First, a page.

Andre Jute wrote in message
When adequate slew rate current is not available, the input
capacitance cannot be driven, and the high frequency end
of the sonic spectrum is truncated because the input
capacitance forms part of a filter.
No, no, no.
The input capacitance of the second stage in combination with the output resistance of the first stage forms an RC filter that rolls off the HF response at f = 1 / (2 * pi * R* C).
Slew rate limiting is a completely different phenomenon caused by the driver stage running out of current when the instantaneous rate of change of the input signal is high. This depends on signal amplitude and can happen at any frequency. The result is not “truncation of the sonic spectrum”, but gross signal distortion, typically following high-frequency transients.
Alexander S. Moe email@example.com wrote:
In my personal experience, interelectrode capacitance and slew rates
have a HUGE effect on the overall sound of an amp. The high frequency
response of an amp is mostly dependant on the extension far beyond the audio
range. Even though we can’t “hear” beyond 20K (or even really 15K for most
males over 30) we can “perceive” a shift in the phase of a signal an order
of magnitude beyond the audio range. (i.e. 150kHz-200kHz).
It seems as though everybody is confusing slew rate and frequency response. Interelectrode capacitance in conjunction with driver stage output resistance forms an RC low-pass filter that rolls off the gain and induces phase shift at high frequencies. This is distinct from slew-rate limiting which is a form of overload caused by driving a circuit with a signal that changes too rapidly.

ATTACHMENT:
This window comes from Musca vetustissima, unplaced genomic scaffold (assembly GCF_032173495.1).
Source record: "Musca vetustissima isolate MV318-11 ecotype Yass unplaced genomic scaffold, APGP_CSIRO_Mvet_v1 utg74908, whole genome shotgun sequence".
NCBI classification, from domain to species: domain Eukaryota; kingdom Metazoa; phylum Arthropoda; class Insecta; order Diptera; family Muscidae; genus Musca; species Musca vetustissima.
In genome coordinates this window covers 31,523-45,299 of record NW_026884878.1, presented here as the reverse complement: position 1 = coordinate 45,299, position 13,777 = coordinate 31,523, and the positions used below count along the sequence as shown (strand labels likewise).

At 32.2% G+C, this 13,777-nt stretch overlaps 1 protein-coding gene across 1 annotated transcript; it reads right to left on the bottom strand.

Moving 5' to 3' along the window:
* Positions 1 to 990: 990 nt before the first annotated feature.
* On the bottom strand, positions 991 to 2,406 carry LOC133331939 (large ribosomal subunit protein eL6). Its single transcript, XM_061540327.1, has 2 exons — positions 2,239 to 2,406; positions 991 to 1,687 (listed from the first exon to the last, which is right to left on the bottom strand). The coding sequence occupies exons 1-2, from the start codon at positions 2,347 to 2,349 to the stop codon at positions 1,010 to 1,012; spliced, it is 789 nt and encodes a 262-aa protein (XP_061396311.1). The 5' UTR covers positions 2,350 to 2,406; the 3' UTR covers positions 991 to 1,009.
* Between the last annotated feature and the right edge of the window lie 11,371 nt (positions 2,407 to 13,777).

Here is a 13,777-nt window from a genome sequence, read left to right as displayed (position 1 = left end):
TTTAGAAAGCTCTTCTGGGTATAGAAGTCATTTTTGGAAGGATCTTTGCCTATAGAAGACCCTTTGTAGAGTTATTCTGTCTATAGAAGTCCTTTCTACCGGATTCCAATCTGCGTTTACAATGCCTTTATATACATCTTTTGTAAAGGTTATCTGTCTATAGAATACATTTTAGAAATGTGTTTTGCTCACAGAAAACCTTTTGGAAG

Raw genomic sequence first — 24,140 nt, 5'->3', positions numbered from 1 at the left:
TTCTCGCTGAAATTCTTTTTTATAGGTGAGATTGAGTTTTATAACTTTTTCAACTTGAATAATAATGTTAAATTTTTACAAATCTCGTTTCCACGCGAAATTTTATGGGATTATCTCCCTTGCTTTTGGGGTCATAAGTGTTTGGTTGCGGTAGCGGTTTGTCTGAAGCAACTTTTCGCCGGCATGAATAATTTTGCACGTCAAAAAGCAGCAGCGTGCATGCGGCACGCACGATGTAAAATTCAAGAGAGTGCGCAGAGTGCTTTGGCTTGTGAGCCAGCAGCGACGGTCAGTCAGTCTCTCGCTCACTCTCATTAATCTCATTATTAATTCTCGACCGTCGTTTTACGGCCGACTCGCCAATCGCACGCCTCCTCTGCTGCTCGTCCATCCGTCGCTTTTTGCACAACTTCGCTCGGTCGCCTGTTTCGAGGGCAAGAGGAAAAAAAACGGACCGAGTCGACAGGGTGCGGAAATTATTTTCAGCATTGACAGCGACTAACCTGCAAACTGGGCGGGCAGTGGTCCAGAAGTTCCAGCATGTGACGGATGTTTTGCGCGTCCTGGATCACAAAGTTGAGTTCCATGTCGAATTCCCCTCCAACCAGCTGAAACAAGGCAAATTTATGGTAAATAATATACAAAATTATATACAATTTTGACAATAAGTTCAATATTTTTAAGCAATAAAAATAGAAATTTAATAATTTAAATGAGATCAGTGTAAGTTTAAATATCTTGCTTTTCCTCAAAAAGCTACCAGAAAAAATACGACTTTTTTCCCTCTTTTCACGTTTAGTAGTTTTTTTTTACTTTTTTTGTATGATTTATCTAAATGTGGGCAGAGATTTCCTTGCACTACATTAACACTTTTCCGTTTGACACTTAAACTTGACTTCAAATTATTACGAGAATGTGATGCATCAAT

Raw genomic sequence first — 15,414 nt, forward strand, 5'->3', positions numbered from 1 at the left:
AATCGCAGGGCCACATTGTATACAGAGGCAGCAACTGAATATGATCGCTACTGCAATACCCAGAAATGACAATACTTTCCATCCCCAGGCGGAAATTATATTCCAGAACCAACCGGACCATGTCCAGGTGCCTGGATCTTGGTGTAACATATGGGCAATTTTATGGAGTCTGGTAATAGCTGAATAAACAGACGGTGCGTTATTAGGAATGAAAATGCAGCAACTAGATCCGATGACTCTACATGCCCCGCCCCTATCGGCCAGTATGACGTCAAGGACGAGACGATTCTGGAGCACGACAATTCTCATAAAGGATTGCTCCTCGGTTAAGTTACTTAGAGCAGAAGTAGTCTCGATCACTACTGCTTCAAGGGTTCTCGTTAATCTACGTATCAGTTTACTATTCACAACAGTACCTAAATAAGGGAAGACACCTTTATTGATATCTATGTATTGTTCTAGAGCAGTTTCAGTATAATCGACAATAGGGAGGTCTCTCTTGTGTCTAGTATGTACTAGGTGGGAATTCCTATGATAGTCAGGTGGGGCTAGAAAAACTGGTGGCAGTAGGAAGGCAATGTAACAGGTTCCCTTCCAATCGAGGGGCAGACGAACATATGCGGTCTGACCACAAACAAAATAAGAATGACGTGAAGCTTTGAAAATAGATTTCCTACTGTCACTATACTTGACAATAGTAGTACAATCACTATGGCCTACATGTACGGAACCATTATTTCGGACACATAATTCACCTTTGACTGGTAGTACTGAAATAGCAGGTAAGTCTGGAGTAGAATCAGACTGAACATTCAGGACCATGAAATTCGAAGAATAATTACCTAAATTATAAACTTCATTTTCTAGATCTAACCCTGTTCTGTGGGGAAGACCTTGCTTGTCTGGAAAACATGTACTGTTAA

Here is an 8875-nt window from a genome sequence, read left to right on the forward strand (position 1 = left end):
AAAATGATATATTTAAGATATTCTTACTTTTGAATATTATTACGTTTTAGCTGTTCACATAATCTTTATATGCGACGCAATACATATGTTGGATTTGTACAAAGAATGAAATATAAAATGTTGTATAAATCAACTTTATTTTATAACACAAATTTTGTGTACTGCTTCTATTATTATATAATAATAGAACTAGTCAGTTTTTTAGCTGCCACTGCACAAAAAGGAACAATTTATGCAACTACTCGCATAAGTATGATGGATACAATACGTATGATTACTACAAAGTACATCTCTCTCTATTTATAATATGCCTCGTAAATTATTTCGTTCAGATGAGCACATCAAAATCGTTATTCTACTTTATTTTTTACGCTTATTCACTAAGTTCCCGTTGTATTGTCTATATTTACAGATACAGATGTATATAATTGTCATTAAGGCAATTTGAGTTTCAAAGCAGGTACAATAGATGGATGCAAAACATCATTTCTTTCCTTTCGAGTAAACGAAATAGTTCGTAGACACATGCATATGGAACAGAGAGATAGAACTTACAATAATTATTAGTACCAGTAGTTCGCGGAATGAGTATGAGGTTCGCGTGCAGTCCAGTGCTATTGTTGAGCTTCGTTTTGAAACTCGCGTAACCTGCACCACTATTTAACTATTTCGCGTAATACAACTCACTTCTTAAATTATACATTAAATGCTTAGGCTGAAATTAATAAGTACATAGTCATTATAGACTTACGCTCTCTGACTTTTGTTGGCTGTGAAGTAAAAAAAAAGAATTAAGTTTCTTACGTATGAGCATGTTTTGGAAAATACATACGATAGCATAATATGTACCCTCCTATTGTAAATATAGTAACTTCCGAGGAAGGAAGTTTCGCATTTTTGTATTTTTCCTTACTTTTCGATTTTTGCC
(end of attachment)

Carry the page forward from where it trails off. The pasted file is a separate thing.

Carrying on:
If an amplifier slews, especially a feedback amplifier, the result will be obnoxious distortion. The effect of phase shift in the 150-200kHz region is a lot more subtle, if it’s audible at all. Most single-ended amplifiers and certainly phono cartridges have significant non-linear phase shift at the frequency extremes. Loudspeakers, except those designed for linear phase, are even worse. And yet they are quite able to produce perfectly marvelous sound. I don’t believe flat phase and amplitude response are as important as some people make them out to be.
An amp with every stage running high current and moreover, the
preamp, will have high frequency extension which is limited only
by the output iron (interstages too).
All other things being equal, running a tube at higher plate current reduces the plate resistance and raises the HF cutoff frequency. It also increases the slew rate. So there is a correlation between the two, but it’s coincidental, not causal. High current by itself is not a guarantee of wide bandwidth. Consider a pentode power tube used as a driver and biased at 100mA. It will never slew. But because of the high plate resistance the frequency response will suffer in comparison to a triode running at more modest current levels.
It’s also possible to design a driver with very low output impedance but also low peak output current. Put a 12AX7 biased at 0.5mA in a local feedback loop and you can obtain heroic frequency response driving the grid of an 845. But it’ll slew constantly.